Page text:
- ECPR General Conference
Philipps-Universität Marburg, Marburg
18 – 21 September 2003
Section: Organised Crime, Politics and Civil Society
The common thread running through the panels in this section is the inspiration provided by the work of Stein Rokkan, one of the founders of the ECPR. The recent appearance of Flora, Kuhnle and Urwin’s new edition of Rokkan’s writings offers the perfect opportunity to reassess the lasting significance of this great social scientist.
Panel 1, to be organized by a former protégé of Rokkan’s, Gerhard Lehmbruch, focuses on a topic that featured prominently in the former’s “conceptual map of Europe,” namely divergent patterns of centralization and federalism across the continent. Taking up themes explored by Lehmbruch in many writings on Germany, it seeks to identify the branching points that led to either unitary or federal patterns of centralization and to illuminate the co-existence of both federalist and centralist elements in many states such as Germany. In his contribution, Gerhard Lehmbruch will compare the trajectory of federalism in the intertwined German and Austrian cases, while Daniel Ziblatt will ask why German unification resulted in a federal state whereas Italian unification did not. Finally, Frans van Waarden will examine the transformation of the Netherlands from one of Europe’s most federal to one of its most centralized states; and a participant still to be determined will look at the contrasting case of Spain, where a similar passage from federalism to centralization never fully succeeded, ultimately giving way to the semi-federal state of today.
Panel 3 will also explore a subject central to Rokkan’s thought, namely the political development of the Scandinavian countries Sweden, Denmark and his native Norway. The democratization of this region exhibits many common features, from a relative lack of civil strife to a resulting pattern of stable democratic politics in which social democratic parties remain hegemonic. Did these similar features emerge from underlying common factors, from patterns of reciprocal influence and learning, or both? This similarity is all the more remarkable given the very different patterns of early modern statebuilding that characterized these three cases. It will be examined in light of the latest historical research by Rune Premfors (Sweden), Tim Knudsen (Denmark) and Bernt Hagtvet (Norway-invited).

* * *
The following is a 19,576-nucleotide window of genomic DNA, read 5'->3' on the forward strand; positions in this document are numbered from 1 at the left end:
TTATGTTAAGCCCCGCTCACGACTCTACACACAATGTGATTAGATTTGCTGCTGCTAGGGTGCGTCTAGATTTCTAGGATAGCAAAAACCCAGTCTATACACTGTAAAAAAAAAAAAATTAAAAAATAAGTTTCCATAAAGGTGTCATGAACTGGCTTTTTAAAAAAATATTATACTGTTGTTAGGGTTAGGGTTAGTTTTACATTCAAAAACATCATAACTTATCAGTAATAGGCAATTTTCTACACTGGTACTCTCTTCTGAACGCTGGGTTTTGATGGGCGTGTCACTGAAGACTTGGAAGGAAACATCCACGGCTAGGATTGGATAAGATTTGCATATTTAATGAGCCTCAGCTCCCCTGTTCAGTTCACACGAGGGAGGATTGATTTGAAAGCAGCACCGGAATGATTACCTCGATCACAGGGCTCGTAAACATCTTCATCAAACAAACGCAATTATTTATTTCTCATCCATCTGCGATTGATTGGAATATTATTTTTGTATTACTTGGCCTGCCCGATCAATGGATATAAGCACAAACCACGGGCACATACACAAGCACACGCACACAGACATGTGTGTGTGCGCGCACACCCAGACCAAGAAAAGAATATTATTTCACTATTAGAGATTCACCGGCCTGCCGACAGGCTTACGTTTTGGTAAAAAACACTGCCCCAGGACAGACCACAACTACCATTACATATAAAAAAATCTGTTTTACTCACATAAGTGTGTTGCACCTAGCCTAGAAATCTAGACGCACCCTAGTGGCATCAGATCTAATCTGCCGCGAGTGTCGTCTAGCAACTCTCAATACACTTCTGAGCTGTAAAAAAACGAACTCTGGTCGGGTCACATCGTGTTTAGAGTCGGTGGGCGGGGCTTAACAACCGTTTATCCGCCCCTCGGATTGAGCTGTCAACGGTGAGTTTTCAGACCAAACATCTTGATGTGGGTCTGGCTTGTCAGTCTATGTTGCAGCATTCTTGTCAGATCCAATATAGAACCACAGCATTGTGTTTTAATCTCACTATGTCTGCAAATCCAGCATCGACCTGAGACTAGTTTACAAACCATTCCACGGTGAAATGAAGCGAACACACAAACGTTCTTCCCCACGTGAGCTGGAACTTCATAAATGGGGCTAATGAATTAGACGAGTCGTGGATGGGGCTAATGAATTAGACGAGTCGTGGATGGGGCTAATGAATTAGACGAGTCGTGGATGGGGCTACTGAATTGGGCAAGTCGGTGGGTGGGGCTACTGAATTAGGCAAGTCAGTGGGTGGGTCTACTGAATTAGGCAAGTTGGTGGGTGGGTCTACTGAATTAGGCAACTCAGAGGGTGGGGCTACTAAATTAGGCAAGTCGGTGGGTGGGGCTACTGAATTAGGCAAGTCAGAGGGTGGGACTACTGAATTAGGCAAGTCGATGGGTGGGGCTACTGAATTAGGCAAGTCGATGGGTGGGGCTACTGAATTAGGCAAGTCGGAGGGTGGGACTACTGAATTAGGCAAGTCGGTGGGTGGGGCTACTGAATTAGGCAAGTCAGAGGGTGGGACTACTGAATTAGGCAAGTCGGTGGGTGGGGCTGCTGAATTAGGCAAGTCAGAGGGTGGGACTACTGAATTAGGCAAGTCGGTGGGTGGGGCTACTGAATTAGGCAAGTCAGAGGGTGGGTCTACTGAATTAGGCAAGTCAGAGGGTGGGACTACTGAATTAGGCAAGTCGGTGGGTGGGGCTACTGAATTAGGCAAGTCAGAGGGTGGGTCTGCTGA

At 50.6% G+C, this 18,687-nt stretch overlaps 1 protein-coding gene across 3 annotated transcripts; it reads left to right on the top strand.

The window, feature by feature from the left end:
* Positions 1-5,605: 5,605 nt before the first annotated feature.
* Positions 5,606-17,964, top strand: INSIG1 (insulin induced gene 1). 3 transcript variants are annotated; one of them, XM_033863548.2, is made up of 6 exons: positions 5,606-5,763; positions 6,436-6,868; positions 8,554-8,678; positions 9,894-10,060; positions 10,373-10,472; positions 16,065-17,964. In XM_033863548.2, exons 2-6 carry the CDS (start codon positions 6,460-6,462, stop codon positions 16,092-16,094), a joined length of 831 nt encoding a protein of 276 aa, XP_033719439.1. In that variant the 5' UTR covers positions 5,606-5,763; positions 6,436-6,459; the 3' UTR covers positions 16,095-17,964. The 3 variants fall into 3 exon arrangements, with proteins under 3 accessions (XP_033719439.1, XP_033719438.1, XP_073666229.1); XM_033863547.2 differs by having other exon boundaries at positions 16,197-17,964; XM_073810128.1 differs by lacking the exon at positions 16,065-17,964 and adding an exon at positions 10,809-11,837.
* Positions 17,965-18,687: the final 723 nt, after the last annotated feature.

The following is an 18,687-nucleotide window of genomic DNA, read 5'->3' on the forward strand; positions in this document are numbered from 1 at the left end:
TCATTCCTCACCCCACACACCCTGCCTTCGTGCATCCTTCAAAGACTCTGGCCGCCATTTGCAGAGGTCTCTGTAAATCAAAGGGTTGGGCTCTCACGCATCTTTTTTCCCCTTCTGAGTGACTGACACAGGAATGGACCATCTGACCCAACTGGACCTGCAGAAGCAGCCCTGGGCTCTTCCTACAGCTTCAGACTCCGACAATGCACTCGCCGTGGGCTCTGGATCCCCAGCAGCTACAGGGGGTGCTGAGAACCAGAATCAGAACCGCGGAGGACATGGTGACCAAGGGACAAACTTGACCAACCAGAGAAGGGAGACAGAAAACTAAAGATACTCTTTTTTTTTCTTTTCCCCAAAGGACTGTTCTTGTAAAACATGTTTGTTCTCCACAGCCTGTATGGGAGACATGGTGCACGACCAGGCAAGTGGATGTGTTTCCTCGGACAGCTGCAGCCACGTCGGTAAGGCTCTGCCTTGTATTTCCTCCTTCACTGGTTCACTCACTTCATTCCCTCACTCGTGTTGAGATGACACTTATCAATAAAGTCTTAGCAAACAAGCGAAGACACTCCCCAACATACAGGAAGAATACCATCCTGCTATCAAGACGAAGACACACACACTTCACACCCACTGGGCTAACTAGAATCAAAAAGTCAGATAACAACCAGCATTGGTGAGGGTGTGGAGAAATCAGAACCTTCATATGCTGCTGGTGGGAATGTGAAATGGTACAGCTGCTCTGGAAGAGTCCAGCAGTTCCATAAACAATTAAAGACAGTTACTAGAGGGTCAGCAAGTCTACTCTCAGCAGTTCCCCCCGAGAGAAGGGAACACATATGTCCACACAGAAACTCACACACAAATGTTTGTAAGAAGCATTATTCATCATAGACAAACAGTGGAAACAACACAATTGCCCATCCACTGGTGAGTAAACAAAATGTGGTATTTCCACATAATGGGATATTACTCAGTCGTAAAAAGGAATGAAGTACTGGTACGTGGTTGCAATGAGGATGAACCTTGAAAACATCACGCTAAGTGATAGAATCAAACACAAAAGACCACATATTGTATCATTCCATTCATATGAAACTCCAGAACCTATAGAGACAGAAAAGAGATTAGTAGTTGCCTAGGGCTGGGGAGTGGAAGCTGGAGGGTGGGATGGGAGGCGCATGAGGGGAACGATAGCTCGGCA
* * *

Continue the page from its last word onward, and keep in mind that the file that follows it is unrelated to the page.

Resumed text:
- Felia Allum, University of Bath
- Fabio Armao, Università degli Studi di Torino
|107||Interdisciplinary research on organised crime||View Panel Details|
|108||Organised crime, politics and civil society 1||View Panel Details|
|109||Italian Mafias||View Panel Details|
|110||Organised crime, politics and civil society 2||View Panel Details|
|111||Etat et enterprises criminelles||View Panel Details|
|112||White collar crime||View Panel Details|
|113||Transational organised crime, terrorism and transnational relations||View Panel Details|
|114||Anti-corruption strategies||View Panel Details|
|115||The fight against Organised Crime 1||View Panel Details|
|202||The fight against Organised Crime 2||View Panel Details|